Anyone who has read one of Keller's recent biographies will find few new facts in Nielsen's book. The difference is in the focus and attitude. For example, in response to the perennial question about these two women who lived together in such close intimacy for fifty years, Nielsen states: "There is no evidence that the two women shared a sexual relationship, nor is there evidence that they did not" (223). Even this circumspect acknowledgement is refreshing compared to the near hysteria of other biographers as they scuttle away from any suspicion of lesbianism.

What Nielsen's biography adds to this story is an awareness of the role Sullivan's own disability played in the lives of both women. Other accounts give the impression that Sullivan's sight was restored after a series of operations she underwent while at Perkins. Nielsen clarifies that these surgeries alleviated some of the pain and improved her vision somewhat, but in fact her vision was severely impaired for most of her life. All the reading she had to do during the course of Keller's education and to proofread Keller's writing was arduous and painful for her. But Sullivan did a good deal to conceal or downplay her impaired vision. She was aware that her credentials as teacher would be questioned if the full extent of her impairment were known. Late in life, when her sight became even more impaired, she declined public appearances so as not to reveal that she could not walk independently across a stage. In her mind, her vision impairment was associated with her impoverished past and was a source of shame for her. It caused her to call on Keller to act as her assistant, typing letters she dictated when her eyes gave her too much trouble to write herself. Even Keller perceived the irony that her teacher, who had striven to train her to function despite her own disabilities, was unable to do so herself.

In addition, Sullivan suffered from what she called "melancholy" or "nerves" which Nielsen suggests might today be diagnosed as clinical depression. This condition was perhaps even more debilitating than the vision impairment. There were many occasions when she isolated herself in her room for hours, even days, at a time.

In fact, Sullivan's impairment has an impact on the work of her biographer. Nielsen points out the many periods in her life where she left no written record because her eyes or her depression kept her from communicating. For instance, most of what we know about the break-up of the Macy marriage comes from letters written by Keller. This suggests not only the degree of the loss Keller felt, but also emphasizes how the two women's roles reversed over the course of their life together. The disabled pupil grew up to become her teacher's care-giver, personal assistant and advocate.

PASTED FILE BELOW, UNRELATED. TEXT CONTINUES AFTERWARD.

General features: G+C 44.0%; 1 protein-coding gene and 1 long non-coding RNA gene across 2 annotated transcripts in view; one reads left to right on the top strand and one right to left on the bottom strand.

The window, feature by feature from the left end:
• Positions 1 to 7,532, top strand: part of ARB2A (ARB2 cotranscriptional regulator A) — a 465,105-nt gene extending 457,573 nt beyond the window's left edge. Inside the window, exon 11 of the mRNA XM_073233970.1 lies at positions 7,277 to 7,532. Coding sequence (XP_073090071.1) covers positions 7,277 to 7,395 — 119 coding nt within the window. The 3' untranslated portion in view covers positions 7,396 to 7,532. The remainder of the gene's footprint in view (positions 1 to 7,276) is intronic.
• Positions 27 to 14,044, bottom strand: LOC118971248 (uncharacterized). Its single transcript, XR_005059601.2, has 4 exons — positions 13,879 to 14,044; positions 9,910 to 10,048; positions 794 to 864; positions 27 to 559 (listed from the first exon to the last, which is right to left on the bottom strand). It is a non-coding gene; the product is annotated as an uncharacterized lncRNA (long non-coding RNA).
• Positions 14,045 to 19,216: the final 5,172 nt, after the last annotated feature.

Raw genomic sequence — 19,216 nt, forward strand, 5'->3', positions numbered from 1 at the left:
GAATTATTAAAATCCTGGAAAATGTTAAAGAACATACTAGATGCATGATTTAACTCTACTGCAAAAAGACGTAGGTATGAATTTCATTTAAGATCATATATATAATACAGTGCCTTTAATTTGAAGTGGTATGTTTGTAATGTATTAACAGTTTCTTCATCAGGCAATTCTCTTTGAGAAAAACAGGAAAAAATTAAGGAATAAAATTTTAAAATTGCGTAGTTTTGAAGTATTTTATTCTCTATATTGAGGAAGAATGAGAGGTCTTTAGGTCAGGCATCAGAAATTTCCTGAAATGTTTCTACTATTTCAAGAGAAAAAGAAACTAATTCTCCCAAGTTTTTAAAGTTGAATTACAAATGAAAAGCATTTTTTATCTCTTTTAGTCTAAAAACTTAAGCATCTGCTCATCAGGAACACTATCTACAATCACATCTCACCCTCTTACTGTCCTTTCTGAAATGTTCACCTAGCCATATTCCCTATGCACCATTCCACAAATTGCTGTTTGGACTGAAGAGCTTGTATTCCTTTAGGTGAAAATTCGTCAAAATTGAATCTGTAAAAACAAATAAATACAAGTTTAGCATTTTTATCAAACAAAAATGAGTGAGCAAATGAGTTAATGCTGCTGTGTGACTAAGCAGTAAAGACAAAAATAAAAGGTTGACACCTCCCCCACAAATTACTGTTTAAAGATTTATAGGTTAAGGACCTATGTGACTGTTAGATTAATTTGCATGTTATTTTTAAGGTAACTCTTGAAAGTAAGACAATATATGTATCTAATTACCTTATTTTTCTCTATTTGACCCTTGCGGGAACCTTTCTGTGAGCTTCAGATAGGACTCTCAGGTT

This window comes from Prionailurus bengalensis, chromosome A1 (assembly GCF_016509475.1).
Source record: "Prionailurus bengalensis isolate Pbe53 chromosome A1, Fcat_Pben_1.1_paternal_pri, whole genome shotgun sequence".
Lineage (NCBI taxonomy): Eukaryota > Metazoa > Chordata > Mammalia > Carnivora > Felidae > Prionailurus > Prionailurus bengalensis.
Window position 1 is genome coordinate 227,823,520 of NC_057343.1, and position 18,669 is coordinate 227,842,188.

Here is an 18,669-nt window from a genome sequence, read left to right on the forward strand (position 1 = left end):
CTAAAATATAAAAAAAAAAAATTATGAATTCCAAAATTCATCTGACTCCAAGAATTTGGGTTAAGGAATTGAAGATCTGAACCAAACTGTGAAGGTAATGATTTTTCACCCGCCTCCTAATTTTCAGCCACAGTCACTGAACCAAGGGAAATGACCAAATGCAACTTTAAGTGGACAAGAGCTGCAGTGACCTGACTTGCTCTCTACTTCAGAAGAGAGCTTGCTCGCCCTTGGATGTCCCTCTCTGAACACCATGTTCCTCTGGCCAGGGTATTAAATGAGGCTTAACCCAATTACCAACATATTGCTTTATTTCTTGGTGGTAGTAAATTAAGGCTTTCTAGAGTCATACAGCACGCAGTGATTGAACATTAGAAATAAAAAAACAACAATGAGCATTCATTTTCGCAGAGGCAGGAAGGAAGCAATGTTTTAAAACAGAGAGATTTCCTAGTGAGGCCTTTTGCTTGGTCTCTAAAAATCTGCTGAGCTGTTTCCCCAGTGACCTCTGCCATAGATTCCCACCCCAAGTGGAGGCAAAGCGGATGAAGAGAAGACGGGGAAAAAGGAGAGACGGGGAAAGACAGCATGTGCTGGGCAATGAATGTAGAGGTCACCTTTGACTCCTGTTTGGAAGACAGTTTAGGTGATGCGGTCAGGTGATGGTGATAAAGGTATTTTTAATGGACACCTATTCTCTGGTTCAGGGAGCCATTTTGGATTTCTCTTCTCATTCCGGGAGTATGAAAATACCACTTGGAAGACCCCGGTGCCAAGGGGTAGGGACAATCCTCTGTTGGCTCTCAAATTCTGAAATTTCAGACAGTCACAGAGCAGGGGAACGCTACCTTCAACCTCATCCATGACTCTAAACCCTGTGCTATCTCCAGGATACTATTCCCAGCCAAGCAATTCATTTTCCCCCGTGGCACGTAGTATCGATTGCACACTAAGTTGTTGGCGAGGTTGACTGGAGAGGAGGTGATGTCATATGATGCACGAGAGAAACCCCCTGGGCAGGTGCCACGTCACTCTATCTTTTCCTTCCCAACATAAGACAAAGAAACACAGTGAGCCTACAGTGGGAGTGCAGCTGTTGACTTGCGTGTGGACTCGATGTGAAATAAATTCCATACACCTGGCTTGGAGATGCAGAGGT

The other debilitating factor for Sullivan's biographer is her hyper-consciousness of her own legacy. From an early age, Sullivan worked to control others' perceptions of her; she is someone who found ways to make and remake her own image. The former workhouse inmate did a convincing job passing as a sighted and credentialed teacher. Throughout her life, her friends urged her to publish her own autobiography, and she began and abandoned many versions. This may have been due to writer's block or insecurity. But more than either of these she was deeply dissatisfied with the available interpretations of her life and character. Also she was conscious of the written record she left behind. On at least one recorded occasion she burned her diary and other documents, explaining that she wanted to prevent them from falling into the wrong hands after her death. And she instilled the same anxiety in her former pupil. It took Keller almost two decades to complete her memoir of Sullivan, and one senses in its pages an extreme reluctance to reveal too much, or present Sullivan in anything but the most flattering light.

Kim Nielsen overcomes all the obstacles her recalcitrant subject throws in her path, and creates a portrait of Sullivan's life that is complex with all its contradictions and inconsistencies. Beyond the Miracle Worker also serves as an example to other historians of disability to mine the records of institutions like Tewksbury for other untold stories of disabled lives. Even while Sullivan's was a singular life, Nielsen puts it in the context of nineteenth and early twentieth century American culture, highlighting the intricate interplay between gender, class and disability that shaped it.